Biological Investigation of Neural Circuits in the Insect Brain

  • Luca Patanè
  • Roland Strauss
  • Paolo ArenaEmail author
Part of the SpringerBriefs in Applied Sciences and Technology book series (BRIEFSAPPLSCIENCES)


Watching insects thoughtfully one cannot but adore their behavioural capabilities. They have developed amazing reproductive, foraging and orientation strategies and at the same time they followed the evolutionary path of miniaturization and sparseness. Both features together turn them into a role model for autonomous robots. Despite their tiny brains, fruit flies (Drosophila) can orient, walk on uneven terrain, in any orientation to gravity, can fly in adverse winds, find partners, places for egg laying, food and shelter. Drosophila melanogaster is the model animal for geneticists and cutting-edge tools are being continuously developed to study the underpinnings of their behavioural capabilities. This provided novel insight into the wiring and the working of central brain structures like the mushroom bodies and the central complex. Plasticity of the nervous system underlies adaptive behaviour. Drosophila flies show various memories from a 4-s working memory for orientation to a life-long body-size memory. Here we will discuss some of the functions and brain structures underlying fitness and role-model function of insects for autonomously roving robots.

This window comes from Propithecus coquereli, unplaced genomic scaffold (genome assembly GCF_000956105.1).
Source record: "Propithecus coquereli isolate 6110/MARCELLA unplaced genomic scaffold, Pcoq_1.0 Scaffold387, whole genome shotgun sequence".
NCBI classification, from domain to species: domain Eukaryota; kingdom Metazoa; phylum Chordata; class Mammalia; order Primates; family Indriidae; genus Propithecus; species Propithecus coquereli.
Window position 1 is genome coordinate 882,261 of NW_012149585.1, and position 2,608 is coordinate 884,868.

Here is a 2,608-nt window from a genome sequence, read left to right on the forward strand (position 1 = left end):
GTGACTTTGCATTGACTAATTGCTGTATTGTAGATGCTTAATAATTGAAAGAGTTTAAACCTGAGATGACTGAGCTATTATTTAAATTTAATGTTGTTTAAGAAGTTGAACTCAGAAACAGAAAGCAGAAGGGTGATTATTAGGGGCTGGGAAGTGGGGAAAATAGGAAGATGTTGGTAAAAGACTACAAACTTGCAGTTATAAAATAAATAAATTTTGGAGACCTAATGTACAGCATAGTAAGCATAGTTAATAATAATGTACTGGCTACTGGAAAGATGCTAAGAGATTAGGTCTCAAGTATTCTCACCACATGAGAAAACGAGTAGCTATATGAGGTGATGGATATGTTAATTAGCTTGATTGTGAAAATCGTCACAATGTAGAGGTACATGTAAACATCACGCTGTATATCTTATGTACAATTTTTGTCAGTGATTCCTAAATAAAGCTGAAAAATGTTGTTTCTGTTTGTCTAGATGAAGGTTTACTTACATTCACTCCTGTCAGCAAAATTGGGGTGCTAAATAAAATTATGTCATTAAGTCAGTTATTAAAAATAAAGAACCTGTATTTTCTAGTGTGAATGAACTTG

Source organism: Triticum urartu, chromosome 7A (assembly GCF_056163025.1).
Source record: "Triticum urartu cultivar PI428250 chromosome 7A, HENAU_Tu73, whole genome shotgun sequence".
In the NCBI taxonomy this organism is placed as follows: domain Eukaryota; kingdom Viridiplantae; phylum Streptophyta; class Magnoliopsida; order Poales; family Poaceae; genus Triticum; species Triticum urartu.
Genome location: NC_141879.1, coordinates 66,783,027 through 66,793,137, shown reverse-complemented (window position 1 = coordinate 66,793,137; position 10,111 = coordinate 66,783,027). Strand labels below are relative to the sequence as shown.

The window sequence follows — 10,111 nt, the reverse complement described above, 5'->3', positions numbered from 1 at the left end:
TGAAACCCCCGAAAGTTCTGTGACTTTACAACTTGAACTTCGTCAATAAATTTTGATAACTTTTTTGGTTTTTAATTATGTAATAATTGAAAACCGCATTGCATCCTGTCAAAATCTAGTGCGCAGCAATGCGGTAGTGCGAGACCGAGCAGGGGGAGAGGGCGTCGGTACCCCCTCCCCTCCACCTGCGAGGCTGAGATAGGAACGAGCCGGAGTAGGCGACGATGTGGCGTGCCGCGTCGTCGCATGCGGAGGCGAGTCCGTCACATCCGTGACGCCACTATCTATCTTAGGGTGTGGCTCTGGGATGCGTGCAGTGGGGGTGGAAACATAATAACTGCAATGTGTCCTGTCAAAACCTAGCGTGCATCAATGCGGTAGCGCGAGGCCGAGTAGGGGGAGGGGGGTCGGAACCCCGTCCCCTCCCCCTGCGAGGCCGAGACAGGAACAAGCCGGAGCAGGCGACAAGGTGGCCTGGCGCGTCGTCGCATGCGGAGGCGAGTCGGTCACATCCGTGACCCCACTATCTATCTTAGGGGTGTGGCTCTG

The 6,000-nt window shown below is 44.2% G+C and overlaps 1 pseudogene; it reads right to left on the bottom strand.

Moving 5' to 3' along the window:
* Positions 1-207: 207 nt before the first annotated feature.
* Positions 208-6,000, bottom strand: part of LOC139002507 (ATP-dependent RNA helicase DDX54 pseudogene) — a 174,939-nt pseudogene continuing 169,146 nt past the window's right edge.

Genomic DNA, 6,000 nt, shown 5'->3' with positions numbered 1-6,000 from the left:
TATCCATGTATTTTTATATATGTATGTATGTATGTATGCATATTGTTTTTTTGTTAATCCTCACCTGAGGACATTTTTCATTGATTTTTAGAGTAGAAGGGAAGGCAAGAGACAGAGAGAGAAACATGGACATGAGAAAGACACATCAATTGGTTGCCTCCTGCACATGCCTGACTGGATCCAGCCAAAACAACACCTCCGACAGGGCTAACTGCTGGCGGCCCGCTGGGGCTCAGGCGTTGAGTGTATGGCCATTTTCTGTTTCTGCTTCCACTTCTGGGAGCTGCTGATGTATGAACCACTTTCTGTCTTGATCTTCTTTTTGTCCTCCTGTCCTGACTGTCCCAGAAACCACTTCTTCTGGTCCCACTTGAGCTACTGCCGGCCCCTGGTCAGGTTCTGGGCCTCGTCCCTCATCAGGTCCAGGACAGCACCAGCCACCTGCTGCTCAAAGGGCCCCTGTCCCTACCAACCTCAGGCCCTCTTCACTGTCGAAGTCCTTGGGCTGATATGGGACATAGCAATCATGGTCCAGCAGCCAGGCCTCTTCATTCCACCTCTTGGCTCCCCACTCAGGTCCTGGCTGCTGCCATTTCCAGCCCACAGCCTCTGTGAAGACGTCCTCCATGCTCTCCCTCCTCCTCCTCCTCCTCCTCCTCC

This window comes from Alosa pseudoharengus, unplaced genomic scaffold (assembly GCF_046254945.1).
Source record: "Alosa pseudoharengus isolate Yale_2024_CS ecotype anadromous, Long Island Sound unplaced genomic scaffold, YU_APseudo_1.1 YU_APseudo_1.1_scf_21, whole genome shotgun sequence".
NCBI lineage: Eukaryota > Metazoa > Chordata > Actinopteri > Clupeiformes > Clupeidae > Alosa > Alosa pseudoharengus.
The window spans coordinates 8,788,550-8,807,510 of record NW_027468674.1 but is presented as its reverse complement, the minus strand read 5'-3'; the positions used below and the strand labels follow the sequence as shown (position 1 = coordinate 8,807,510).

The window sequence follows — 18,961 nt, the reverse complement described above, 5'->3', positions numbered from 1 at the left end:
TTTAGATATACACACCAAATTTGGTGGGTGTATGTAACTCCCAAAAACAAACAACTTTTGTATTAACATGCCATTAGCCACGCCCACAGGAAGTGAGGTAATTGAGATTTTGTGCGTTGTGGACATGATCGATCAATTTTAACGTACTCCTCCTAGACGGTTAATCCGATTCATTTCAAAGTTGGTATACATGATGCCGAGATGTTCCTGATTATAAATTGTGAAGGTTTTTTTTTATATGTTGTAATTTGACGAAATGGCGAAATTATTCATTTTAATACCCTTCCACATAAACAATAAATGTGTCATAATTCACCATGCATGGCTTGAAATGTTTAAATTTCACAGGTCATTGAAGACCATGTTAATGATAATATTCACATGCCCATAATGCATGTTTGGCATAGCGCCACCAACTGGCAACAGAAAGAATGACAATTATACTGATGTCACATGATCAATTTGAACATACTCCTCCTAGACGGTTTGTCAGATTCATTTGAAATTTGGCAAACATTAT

Mushroom Bodies Kenyon Cells Protocerebral Bridge Mushroom Body Output Neurons (MBON) Ellipsoid Body 
These keywords were added by machine and not by the authors. This process is experimental and the keywords may be updated as the learning algorithm improves.


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© The Author(s) 2018

Authors and Affiliations

  1. 1.Dipartimento di Ingegneria Elettrica Elettronica e dei SistemiUniversity of CataniaCataniaItaly
  2. 2.Institut für Entwicklungsbiologie und NeurobiologieJohannes Gutenberg Universität MainzMainzGermany

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